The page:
said by graysonf:

Site-Level Aggregator ID: ?

Whatever you want, but when added to the prefix length the number of bits in it must be less than or equal to 64. I.e. if your prefix length is /64 then this must be 0. If your prefix length is /60 then it must be between 0 and 15 inclusive (0-15 = a 4-bit number. 4 + 60 = 64). This number is added to your prefix to get the subnet for that interface.

said by graysonf:

ISP Prefix Length: /?

The size of the prefix you're requesting from the ISP. Eventually Comcast will support /60-/64 inclusive, but for now only /64 works reliably.

/M


NetDog
Premium,VIP
join:2002-03-04
Parker, CO
kudos:79
reply to amwdrizz
I would like to give everyone a heads up, we are changing the allowed shortest prefix from /60 to a /64. There is an issue found on a version of CMTS code that creates an issue for the CMTS. Once all the CMTS's get upgraded to the latest code we will change the shortest prefix back to a /60.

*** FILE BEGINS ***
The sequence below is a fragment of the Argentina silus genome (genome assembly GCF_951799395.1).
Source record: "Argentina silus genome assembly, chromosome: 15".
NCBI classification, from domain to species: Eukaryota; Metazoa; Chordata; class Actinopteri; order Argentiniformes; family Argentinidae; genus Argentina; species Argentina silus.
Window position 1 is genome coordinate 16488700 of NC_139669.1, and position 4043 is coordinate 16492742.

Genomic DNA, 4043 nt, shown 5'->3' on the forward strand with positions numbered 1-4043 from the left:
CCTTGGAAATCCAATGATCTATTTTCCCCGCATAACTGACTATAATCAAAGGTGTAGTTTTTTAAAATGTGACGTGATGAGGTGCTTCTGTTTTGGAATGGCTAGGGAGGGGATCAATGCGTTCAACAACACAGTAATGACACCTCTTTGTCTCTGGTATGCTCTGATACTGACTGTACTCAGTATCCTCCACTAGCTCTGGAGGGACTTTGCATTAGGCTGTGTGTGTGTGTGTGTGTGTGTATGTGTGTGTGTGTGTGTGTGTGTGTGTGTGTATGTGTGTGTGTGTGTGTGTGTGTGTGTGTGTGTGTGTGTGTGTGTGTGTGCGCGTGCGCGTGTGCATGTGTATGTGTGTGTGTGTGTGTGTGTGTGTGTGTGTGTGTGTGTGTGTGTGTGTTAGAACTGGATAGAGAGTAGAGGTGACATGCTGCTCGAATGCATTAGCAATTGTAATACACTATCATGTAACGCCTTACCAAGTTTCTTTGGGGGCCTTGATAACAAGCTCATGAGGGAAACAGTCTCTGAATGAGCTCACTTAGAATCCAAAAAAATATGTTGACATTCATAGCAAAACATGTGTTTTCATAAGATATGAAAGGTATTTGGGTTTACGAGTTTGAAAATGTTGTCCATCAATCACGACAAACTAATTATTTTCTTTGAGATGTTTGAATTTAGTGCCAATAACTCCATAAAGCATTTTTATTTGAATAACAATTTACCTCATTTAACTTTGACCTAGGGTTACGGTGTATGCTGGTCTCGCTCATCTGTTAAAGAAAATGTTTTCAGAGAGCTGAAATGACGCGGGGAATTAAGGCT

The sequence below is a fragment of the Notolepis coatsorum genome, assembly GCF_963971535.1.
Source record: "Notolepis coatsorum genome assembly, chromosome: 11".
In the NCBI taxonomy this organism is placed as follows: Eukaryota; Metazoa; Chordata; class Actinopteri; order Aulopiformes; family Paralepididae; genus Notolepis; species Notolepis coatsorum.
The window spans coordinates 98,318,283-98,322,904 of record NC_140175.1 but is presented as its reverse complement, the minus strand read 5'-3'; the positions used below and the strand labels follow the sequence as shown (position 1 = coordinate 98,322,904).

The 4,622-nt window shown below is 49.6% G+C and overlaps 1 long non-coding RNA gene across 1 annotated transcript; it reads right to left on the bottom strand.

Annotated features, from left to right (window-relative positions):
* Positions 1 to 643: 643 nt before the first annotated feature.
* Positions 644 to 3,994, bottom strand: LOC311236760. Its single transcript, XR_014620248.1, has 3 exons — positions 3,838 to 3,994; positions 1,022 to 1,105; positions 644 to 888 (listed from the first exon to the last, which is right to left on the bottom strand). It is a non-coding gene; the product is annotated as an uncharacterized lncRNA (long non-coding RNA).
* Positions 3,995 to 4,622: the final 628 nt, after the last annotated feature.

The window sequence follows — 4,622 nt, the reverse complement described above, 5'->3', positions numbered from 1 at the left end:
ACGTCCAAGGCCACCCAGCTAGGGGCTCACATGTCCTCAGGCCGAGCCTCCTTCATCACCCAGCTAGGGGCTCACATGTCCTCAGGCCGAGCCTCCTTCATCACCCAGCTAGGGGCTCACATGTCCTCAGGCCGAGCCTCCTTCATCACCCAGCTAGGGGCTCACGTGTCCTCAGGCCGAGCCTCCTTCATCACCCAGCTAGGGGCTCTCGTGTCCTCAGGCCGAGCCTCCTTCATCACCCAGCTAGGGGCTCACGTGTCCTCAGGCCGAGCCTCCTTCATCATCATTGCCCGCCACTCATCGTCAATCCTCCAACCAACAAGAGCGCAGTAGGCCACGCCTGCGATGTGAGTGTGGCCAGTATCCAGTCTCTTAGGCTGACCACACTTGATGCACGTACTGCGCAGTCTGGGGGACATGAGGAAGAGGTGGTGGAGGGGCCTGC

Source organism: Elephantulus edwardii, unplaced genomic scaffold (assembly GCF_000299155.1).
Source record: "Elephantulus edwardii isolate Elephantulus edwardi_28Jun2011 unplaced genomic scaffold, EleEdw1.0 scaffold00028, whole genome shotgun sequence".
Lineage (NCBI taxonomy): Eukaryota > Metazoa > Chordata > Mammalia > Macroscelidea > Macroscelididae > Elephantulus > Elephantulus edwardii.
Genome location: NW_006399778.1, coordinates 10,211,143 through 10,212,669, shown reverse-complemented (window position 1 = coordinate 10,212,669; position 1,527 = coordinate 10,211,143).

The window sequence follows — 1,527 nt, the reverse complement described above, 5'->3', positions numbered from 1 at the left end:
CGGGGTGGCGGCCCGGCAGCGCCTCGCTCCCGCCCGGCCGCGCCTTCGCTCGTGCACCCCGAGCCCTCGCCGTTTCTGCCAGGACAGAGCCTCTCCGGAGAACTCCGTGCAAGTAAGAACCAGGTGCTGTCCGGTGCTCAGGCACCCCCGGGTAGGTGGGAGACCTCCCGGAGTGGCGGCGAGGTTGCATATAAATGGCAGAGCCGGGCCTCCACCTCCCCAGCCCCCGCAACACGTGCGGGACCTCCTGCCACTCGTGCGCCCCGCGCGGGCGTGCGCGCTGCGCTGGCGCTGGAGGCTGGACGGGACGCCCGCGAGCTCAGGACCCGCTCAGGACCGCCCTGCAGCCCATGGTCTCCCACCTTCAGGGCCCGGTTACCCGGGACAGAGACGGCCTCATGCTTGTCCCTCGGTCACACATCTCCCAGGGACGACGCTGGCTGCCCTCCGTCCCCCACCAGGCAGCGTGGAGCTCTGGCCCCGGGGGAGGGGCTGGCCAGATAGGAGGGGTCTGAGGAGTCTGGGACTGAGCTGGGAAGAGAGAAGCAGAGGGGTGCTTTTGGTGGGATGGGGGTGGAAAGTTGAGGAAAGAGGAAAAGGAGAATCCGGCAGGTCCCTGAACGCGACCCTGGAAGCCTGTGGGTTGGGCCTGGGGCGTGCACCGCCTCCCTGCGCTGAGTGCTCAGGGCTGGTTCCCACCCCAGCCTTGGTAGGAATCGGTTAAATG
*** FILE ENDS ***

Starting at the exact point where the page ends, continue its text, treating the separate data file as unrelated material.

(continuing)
So if you have a IA_PD request as a /60 the DHCP server will respond with a /64. So leave your IA_PD request as a /60 once we get the code in the field and change the DHCP back your request will be honored.

If you have any questions please feel free to PM me if you want. I will answer what I can; as you all are aware.

Sample from a Cisco router:

HomeRT01#show ipv6 dhcp interface
GigabitEthernet0/1.201 is in server mode
Using pool: phones
Preference value: 0
Vlan101 is in client mode
Prefix State is OPEN
Renew will be sent in 1d03h
Address State is OPEN
Renew for address will be sent in 1d03h
List of known servers:
Reachable via address: FE80::
DUID:
Preference: 255
Configuration parameters:
IA PD: IA ID 0x00120001, T1 172683, T2 276293
Prefix: 2601:1:Something::/64
preferred lifetime 345367, valid lifetime 345367
expires at Feb 08 2013 02:22 PM (270975 seconds)
IA NA: IA ID 0x00120001, T1 172800, T2 276480
Address: 2001:558:6040:5:Something/128
preferred lifetime 345600, valid lifetime 345600
expires at Feb 08 2013 02:22 PM (270973 seconds)
DNS server: 2001:558:FEED::2
DNS server: 2001:558:FEED::1
Information refresh time: 0
Prefix name: prefix-from-Comcast
Prefixes sent as hint:
::/60


NetFixer
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said by NetDog: